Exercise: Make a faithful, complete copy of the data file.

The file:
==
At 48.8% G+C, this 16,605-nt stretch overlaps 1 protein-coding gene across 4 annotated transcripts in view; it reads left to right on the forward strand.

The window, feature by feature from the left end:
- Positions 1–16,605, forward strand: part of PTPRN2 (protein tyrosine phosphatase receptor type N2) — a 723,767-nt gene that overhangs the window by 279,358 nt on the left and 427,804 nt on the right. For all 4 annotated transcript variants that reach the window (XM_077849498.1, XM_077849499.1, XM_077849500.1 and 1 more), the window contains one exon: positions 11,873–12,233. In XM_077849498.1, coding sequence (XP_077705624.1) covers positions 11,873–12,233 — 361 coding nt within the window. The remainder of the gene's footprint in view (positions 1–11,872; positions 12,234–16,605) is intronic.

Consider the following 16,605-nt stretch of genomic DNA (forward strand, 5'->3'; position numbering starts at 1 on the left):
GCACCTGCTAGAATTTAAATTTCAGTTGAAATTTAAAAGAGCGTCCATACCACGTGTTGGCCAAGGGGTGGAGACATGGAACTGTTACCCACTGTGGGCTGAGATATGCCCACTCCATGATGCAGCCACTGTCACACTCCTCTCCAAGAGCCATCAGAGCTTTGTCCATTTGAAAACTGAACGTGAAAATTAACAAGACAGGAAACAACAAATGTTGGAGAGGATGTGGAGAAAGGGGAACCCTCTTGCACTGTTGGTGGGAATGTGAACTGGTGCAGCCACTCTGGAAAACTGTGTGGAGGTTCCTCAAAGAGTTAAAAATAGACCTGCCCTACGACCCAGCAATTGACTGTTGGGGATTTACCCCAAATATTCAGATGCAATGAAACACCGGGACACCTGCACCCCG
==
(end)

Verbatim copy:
At 48.8% G+C, this 16,605-nt stretch overlaps 1 protein-coding gene across 4 annotated transcripts in view; it reads left to right on the forward strand.

The window, feature by feature from the left end:
- Positions 1–16,605, forward strand: part of PTPRN2 (protein tyrosine phosphatase receptor type N2) — a 723,767-nt gene that overhangs the window by 279,358 nt on the left and 427,804 nt on the right. For all 4 annotated transcript variants that reach the window (XM_077849498.1, XM_077849499.1, XM_077849500.1 and 1 more), the window contains one exon: positions 11,873–12,233. In XM_077849498.1, coding sequence (XP_077705624.1) covers positions 11,873–12,233 — 361 coding nt within the window. The remainder of the gene's footprint in view (positions 1–11,872; positions 12,234–16,605) is intronic.

Consider the following 16,605-nt stretch of genomic DNA (forward strand, 5'->3'; position numbering starts at 1 on the left):
GCACCTGCTAGAATTTAAATTTCAGTTGAAATTTAAAAGAGCGTCCATACCACGTGTTGGCCAAGGGGTGGAGACATGGAACTGTTACCCACTGTGGGCTGAGATATGCCCACTCCATGATGCAGCCACTGTCACACTCCTCTCCAAGAGCCATCAGAGCTTTGTCCATTTGAAAACTGAACGTGAAAATTAACAAGACAGGAAACAACAAATGTTGGAGAGGATGTGGAGAAAGGGGAACCCTCTTGCACTGTTGGTGGGAATGTGAACTGGTGCAGCCACTCTGGAAAACTGTGTGGAGGTTCCTCAAAGAGTTAAAAATAGACCTGCCCTACGACCCAGCAATTGACTGTTGGGGATTTACCCCAAATATTCAGATGCAATGAAACACCGGGACACCTGCACCCCG